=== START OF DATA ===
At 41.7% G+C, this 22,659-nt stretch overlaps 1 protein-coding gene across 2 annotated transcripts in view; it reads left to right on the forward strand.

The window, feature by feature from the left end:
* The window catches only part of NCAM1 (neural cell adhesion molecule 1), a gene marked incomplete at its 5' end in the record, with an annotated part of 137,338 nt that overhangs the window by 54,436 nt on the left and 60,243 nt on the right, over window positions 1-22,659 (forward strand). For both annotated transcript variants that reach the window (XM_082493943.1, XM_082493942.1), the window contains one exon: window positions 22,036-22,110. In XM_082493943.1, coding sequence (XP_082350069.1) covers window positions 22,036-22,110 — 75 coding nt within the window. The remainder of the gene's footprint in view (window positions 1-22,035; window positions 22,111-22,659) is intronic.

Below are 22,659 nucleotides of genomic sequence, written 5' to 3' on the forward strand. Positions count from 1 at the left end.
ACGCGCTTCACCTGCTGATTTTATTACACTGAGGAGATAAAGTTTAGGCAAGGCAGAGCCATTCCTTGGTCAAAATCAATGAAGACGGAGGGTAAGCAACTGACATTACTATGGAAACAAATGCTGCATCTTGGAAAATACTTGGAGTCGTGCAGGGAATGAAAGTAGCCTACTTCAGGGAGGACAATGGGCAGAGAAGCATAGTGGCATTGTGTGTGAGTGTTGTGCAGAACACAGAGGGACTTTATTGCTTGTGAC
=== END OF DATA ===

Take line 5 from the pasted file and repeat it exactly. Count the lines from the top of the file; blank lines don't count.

ACGCGCTTCACCTGCTGATTTTATTACACTGAGGAGATAAAGTTTAGGCAAGGCAGAGCCATTCCTTGGTCAAAATCAATGAAGACGGAGGGTAAGCAACTGACATTACTATGGAAACAAATGCTGCATCTTGGAAAATACTTGGAGTCGTGCAGGGAATGAAAGTAGCCTACTTCAGGGAGGACAATGGGCAGAGAAGCATAGTGGCATTGTGTGTGAGTGTTGTGCAGAACACAGAGGGACTTTATTGCTTGTGAC